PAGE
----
corders in the hague

It's like having the Corders round for dinner - except the kids don't smash stuff and Mike doesn't drink all your booze. And when you're bored you can get rid of us with a mouse click rather than having to start tidying up the house.

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Location: The Hague, Netherlands

Friday, December 22, 2006

Pre Christmas ( Irmie wrote)

We are all set to go, tomorrow we are off to England. All of Mike's family will come together this year. We are leaving early in the morning, drive to Calais and get on the train that will get us through the Tunnel to Dover. The car is packed with pressies and the girls are very excited. Too excited as they have been horrible this afternoon. It took Esther 45 minutes to finish her plate with rice. By that time I was ready to eat the rice and the plate myself.

Christmas Dinner

Last night the girls had a dinner party at school, everyone brought a plate to their classroom which was turned into a restaurant for the occasion. While the girls ate their yummy dinner the parents spend their time in the playground, drinking too much gluwine and eating Dutch favourites. (stampot- mashed potatoes with kale and a smoked sausage or thick pea soup). I wasn't looking forward to it at all as I suspected to be standing there in the cold, just smiling, all by myself and my dear husband. But I was wrong and things are starting to change. We are finally getting to know a few people and the night turned out great. I even made plans with another mum to join the local hockeyclub.
The night was complete when the girls came out of class and were just over the moon. They had their best time and despite the temperature of 6 degrees my heart turned all warm. Thing are going to be OK.

New career

When I went to an OT conference last month, I practised my networking skills and did really well. I was bluffing about OT in Australia to a teacher from the University of Rotterdam and she asked me whether I would like to supervise last year students with a pilot study. The University is doing research about Community work and how to keep healthy elderly healthy. Music to my ears as I am very frustrated with the limitations in the community here.
It's only going to be a few hours here and there and I can easily combine it with my other duties but I am very excited.

New friend

I have made a new friend in Voorburg who took me out last week. I met Carola through a mutual friend in Australia and we got on really well. She only lives 5 minutes away from us. Carola came to pick me up and together we cycled into the city of The Hague where we watched the movie Little Miss Sunshine. It's about a family who travels around the country as their daughter participates in a beauty contest. Very funny.

Monday, December 18, 2006


Irmie saw it first this morning - a thin white crust of ice on the cars outside. I knew there was no science backing up those global warming doomsayers. It was all very exciting. Our first frosty morning. Julia was so interested she ran outside to check the car in her pyjamas and bare feet. Then on our way to school Julia loved watching her breath billow out in a tiny cloud. "It's going to be like this all winter," she said. She doesn't appear to believe in climate change either.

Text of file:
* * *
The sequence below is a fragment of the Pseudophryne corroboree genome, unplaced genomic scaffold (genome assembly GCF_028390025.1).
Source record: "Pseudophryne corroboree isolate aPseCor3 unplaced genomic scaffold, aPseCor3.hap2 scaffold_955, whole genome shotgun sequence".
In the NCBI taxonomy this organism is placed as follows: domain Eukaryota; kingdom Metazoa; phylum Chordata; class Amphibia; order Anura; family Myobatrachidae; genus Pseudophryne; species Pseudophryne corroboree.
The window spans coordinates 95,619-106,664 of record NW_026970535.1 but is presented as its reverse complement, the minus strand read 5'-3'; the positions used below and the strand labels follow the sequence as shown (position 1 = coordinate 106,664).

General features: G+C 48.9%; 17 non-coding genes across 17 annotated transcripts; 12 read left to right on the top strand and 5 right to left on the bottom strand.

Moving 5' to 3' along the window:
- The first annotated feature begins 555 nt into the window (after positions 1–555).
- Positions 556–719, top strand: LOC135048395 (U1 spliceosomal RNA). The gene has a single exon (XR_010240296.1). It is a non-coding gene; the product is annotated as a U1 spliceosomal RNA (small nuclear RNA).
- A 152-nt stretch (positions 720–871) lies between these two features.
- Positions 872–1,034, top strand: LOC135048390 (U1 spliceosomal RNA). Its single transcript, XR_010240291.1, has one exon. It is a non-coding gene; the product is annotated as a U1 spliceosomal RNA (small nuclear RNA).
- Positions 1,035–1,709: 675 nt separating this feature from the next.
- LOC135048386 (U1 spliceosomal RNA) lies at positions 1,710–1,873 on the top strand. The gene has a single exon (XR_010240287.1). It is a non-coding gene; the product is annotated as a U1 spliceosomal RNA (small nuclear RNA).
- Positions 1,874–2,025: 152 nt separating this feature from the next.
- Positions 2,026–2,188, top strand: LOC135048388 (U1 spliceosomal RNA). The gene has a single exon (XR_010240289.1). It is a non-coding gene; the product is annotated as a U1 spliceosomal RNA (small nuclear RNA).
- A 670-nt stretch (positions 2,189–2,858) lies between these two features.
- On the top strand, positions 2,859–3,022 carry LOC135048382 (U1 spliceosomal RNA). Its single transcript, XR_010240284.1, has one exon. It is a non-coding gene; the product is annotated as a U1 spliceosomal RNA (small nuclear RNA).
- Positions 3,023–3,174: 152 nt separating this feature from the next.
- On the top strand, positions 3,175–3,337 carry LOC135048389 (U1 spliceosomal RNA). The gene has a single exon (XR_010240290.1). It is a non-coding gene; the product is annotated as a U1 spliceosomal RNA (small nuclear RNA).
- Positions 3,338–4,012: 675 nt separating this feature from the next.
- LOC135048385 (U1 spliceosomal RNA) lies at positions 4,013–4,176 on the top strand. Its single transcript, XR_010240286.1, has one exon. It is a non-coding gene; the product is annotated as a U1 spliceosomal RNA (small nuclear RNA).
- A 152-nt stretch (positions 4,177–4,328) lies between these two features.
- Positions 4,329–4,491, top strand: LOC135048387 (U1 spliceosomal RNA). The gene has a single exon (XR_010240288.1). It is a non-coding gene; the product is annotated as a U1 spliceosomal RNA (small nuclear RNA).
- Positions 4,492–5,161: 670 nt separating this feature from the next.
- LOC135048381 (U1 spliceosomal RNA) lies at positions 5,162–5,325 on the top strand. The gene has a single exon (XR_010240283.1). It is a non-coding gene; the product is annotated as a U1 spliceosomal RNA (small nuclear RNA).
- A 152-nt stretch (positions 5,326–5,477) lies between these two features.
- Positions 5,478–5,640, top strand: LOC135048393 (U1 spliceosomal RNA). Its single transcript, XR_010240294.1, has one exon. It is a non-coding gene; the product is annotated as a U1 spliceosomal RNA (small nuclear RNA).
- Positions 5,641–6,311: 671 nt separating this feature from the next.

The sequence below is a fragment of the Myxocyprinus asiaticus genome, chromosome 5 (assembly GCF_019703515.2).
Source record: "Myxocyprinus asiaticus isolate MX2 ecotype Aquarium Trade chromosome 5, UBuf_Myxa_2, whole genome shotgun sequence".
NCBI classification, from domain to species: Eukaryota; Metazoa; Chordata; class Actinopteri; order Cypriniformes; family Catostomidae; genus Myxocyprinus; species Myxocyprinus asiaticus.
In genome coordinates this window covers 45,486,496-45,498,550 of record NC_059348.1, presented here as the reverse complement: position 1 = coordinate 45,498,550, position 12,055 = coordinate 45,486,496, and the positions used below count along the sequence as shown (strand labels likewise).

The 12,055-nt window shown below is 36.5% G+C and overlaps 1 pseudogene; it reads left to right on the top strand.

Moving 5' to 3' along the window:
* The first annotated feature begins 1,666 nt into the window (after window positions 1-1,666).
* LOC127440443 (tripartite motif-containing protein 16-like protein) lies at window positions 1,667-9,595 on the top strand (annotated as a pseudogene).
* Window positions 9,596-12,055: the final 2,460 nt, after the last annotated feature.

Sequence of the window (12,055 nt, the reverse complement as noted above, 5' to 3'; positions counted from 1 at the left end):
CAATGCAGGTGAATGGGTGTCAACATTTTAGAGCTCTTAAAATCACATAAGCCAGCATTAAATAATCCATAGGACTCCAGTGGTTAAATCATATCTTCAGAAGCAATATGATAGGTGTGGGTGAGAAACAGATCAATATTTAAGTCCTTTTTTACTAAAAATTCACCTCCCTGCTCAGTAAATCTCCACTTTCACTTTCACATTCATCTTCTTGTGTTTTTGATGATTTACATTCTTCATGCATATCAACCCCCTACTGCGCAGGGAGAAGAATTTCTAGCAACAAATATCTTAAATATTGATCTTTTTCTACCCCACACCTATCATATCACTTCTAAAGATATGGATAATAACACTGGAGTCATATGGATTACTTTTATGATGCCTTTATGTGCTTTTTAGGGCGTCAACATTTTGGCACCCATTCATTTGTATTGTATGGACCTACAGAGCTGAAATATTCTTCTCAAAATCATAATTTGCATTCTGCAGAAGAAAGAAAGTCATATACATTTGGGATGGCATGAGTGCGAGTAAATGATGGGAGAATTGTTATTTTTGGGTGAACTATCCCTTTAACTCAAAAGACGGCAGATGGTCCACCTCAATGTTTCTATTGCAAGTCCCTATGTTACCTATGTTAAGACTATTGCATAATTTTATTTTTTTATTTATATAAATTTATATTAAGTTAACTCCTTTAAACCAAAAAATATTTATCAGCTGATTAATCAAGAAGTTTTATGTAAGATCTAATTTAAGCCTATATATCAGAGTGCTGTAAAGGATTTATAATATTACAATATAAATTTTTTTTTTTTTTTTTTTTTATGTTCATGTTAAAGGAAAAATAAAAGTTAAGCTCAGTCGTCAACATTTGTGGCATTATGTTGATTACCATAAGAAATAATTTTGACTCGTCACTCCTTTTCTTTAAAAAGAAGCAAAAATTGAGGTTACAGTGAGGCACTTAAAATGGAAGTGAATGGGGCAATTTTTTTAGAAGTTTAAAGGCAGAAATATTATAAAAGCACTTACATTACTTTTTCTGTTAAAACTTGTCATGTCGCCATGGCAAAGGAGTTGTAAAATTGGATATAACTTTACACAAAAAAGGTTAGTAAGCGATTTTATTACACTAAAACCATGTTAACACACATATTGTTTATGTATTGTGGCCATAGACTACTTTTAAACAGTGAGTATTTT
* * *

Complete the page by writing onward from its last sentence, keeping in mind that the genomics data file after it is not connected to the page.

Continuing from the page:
I have a new way of getting Julia to school. Instead of her sitting on the back of my bike, she now always rides her own and wears her school backpack - a freebie from the Winter Olympics which has a carrying handle on top as well as the two shoulder straps. I ride next to her and pull her along using the backpack's handle. We haven't collided with one another ... yet.

After dropping the kids off, I cycled to the Peace Palace for a hearing at the International Court of Justice. Arguments between Uruguay and Argentina on the legality of Uruguay building paper mills on the river that separates the countries.

It was one of those crisp mornings that make cycling to work (even a jawdroppingly boring border dispute) is a genuine pleasure. I cut through the oldest part of town, along a little canal and through a narrow street of swanky shops and art galleries close to Noordeinde Palace. There are so many beautiful buildings you don't know which one to look at. Probably you should walk it so you have more time to stop and look. The Hague is understated compared to Amsterdam, where the 17th century canal houses sometimes seem to so want to be loved that they bend over backwards, literally, to please tourists. The canal houses here stand up straighter and look a little younger but are beautiful all the same and there are lots of amazing art deco shop fronts.

The Peace Palace itself is kind of gaudy in a Baroque way but imposing all the same and the details inside are amazing - beautifully painted paneled ceilings, carved everything, even the door handles are mini works of art. These days they even have Internet for the media - in the late '90s you had to run out to find the single pay phone to file before Reuters or AFP, which lent a frisson of excitement to even the most tedious four-hour legalese arguments.
The illustration above is taken from the Carnegie Institute Web site or the Peace Palace Library's site. I'm not sure which is which. Anyway, it's their copyright. I wouldn't want to pinch pix from an institution so richly endowed with lawyers.